Baz Bus dropped me at the Royal Swazi Sun Hotel, Mbabane, the capital city of Swaziland. A van from Sondzela Lodge was already waiting for me as the driver had alerted them of my arrival.
Sondzela Lodge was located inside the Mlilwane Wildlife Sanctuary in Ezulwini valley. It was well furnished in ethnic colors and designs and surrounded with aromatic trees like lemonwood, eucalyptus and lavender. There were self-contained thatched cottages, beehive huts, and timber dorms to suit all pockets. I got a comfortable room for only $10.
Many birds were perching around in the hope of food offerings from the guests. A feeling of peace and stillness pervaded the atmosphere. It was just the place to relax after a twelve hour bus journey from Pretoria. But I was not for relaxing. I was in South Africa to have a taste of everything the country offered, and here I planned to do a self-guided walking safari.
In the evening a fire was lit and everyone had a chance to meet after dinner while listening to the calls of wild things. Handsome and colorfully dressed locals joined the guests, engrossing us with tales of lion kills and elephant charges.
The lodge provided a well-sketched route map and guidebook against a small deposit. One area was well publicized as Hippo Trail. Bathing or paddling there was declared hazardous. Now I became concerned about my age, high blood pressure, and weak stomach. My initial response was not to go alone.
But I thought that for a fee of only $3, they could not afford to have a dangerous trail. Besides, white footprints marked the way. Also, a fluttering flag and a flashing light at the starting point were visible from the trail. One had only to look back to seek guidance. There was absolutely no harm in going up there for a trial run.
Next day, a cold, crisp morning, I set foot on the trail. I had a day pack containing biscuits, water bottle and some medicines. With pent-up energy I forged ahead confidently toward a guard post half a kilometer away – uphill. In a few minutes, however, I was obliged to catch up my breath every few meters, stopping to wait for the palpitations to subside. Many trekkers, some carrying rucksacks, waved as they overtook me. I thought I was the victim of altitude sickness or chill factor.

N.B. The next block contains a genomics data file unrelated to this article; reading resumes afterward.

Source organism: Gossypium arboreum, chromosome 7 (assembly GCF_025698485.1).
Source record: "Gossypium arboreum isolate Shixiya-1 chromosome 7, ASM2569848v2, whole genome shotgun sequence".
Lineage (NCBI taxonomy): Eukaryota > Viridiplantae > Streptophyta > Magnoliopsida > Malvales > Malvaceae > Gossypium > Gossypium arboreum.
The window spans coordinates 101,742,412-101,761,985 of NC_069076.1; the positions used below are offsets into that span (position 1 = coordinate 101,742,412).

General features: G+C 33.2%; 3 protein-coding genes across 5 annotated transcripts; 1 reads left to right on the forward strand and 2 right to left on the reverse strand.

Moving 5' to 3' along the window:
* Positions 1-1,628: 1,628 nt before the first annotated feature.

At the guard post Makama Dlamani introduced himself, proudly saying that he belonged to the famous clan, Dlamani, decedents of King Sobhuza.
Pointing out the figure-eight contour of the trail, the guard assured me that at the midway point I could continue on or return to the start. He looked at me as if to assess my condition and added, “If I did not see you back by the late after noon, I would send someone.” That gave me a boost, and I resumed the walk.
For quite some distance, it was downhill, and I had time to notice nature. I saw giraffe, kudu, red rock hares, and young warthogs suckling at their mother. Black eagles and Lanner falcons circled above.
Then the trail took a turn and faced a water hole. I saw a springbok ram standing gracefully on the edge, its image glistening in clear water. A little further on, an excited impala took off in a series of stiff-legged bouncing leaps. Then … uh, oh, the honeymoon was over.
The path started climbing and became steeper and steeper. Like an old ox-wagon, I went up creaking, jerking, and tilting. High trees shaded the path. On both sides, a green wall of creepers, willows and weeds formed a corridor as in a dense jungle. The walk became a little frightening. All senses were on the alert, hearing, sight and smell. Eyes darted perpetually from point to point sizing up everything that stirred. The ascent became sharper, at many points forcing me to assume a crawling position.
At long last, I saw the sky. I was fully exhausted and practically lying on my stomach gasping for breath. But I could see almost the whole sanctuary in one majestic panorama. I looked around over rolling hills of different colors and shades. It was so refreshing that I literally felt pleasant waves passing through my body.
By afternoon, I at last reached the mid-point, having covered only four km. I thought of venturing into the next phase, but good sense prevailed, and I decided to return. The back trail followed a stream. Soon I was walking on a well-worn path. made by the passage of hippos over many years. Fortunately, they were at the lake, busy feeding on bottom vegetation and surfacing only occasionally to grab a breath of air before plunging again.
Beyond Hippo Trail, the terrain became quite interesting. There were many bridges to cross, ladders to climb and walks along the cliff edge but all safe and pleasant. Soon the main camp was in sight. I reached it about 2:30pm.
It was a miserable performance by trekker standards, but for me it was an experience that fed my soul and challenged my spirit. And it was the best time of my thirty-day journey across South Africa by Baz Bus.